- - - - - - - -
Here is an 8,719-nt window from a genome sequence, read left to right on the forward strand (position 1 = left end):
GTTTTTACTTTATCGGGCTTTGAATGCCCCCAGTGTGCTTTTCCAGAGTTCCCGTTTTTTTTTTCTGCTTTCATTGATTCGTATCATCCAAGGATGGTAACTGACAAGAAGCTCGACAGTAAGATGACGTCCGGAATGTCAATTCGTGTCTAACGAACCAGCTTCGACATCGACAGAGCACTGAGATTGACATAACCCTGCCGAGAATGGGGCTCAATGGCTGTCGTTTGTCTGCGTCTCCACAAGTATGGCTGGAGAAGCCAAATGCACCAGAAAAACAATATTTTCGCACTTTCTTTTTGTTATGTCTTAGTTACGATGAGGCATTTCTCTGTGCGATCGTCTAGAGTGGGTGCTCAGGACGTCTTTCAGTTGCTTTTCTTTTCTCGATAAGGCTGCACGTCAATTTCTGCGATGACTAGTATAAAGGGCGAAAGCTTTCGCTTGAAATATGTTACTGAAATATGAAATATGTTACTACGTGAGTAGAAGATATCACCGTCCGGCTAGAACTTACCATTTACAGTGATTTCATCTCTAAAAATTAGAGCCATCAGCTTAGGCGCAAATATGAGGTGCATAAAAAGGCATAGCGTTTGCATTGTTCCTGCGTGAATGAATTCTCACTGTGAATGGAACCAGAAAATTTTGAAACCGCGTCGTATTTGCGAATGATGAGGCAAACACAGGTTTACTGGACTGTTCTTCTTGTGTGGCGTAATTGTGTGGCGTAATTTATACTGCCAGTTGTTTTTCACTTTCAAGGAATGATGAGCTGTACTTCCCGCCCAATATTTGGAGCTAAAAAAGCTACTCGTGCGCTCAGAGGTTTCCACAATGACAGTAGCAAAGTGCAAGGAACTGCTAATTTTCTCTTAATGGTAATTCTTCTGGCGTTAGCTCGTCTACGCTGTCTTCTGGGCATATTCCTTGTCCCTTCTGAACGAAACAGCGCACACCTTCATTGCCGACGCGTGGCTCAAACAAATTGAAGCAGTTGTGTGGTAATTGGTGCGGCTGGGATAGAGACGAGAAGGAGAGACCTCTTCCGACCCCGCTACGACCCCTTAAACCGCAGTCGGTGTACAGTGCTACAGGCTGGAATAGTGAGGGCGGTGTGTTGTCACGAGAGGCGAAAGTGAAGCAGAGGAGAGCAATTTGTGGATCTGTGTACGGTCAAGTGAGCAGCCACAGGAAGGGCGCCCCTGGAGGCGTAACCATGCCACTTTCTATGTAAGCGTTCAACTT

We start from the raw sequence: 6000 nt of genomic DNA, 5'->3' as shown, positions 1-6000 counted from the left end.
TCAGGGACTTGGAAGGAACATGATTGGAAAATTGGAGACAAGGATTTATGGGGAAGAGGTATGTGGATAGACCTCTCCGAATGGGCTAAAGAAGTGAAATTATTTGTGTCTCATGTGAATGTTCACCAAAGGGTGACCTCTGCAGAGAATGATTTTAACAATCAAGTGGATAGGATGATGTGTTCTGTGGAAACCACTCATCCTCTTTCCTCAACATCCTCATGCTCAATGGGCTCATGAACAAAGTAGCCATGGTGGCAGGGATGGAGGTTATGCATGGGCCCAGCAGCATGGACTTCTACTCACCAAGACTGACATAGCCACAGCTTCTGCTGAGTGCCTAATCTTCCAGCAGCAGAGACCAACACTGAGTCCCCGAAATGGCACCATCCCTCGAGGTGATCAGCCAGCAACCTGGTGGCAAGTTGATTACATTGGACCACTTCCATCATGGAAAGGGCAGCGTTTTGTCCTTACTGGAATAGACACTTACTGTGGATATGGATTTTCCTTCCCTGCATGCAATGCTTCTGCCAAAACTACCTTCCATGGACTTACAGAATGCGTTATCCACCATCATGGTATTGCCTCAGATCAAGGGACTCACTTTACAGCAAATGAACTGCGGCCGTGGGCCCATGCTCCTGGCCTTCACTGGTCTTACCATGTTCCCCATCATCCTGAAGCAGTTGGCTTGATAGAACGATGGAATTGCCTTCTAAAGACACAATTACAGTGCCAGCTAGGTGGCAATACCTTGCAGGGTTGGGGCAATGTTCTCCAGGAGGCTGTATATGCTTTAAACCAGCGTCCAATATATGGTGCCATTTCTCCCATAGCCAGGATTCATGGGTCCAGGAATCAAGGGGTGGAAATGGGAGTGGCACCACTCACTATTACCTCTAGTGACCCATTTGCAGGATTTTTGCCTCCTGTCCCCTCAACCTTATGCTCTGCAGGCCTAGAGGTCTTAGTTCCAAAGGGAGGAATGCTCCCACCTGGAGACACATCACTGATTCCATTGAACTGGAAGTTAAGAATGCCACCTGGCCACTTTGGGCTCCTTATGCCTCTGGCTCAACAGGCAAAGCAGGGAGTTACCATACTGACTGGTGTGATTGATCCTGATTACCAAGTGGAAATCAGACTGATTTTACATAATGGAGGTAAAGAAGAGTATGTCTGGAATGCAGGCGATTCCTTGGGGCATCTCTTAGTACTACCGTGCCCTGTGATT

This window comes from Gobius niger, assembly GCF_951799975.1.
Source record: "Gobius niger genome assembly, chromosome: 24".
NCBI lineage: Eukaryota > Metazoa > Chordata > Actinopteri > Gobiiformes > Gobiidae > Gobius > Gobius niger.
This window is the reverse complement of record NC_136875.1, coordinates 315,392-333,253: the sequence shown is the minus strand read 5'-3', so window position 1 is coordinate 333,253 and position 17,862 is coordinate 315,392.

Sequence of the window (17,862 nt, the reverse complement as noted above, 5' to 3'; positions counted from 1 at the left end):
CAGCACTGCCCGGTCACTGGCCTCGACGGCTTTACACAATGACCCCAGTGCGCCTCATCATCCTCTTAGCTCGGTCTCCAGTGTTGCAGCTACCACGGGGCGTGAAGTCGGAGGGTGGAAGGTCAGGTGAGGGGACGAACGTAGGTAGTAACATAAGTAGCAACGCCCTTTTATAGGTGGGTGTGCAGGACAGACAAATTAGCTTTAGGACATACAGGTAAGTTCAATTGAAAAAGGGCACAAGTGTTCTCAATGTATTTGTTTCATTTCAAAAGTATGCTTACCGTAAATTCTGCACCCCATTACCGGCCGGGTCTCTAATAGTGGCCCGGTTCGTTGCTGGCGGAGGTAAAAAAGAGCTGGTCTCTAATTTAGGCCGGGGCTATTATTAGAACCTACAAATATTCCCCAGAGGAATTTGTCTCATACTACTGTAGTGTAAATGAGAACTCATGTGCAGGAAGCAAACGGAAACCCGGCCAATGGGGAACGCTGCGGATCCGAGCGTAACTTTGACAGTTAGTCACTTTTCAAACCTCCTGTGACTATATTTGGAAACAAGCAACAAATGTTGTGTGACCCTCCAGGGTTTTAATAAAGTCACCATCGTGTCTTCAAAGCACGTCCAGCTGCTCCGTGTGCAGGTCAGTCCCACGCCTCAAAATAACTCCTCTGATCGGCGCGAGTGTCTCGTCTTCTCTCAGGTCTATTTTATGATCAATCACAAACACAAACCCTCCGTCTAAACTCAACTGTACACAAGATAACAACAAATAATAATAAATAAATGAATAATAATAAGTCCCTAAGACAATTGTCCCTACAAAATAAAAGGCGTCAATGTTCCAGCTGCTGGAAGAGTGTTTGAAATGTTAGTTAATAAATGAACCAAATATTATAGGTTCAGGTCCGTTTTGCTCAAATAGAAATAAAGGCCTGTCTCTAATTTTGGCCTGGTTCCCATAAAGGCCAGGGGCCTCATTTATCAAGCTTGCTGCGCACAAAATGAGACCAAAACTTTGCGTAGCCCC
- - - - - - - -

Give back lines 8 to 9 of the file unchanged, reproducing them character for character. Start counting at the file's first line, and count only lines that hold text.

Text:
This window is the reverse complement of record NC_136875.1, coordinates 315,392-333,253: the sequence shown is the minus strand read 5'-3', so window position 1 is coordinate 333,253 and position 17,862 is coordinate 315,392.

Sequence of the window (17,862 nt, the reverse complement as noted above, 5' to 3'; positions counted from 1 at the left end):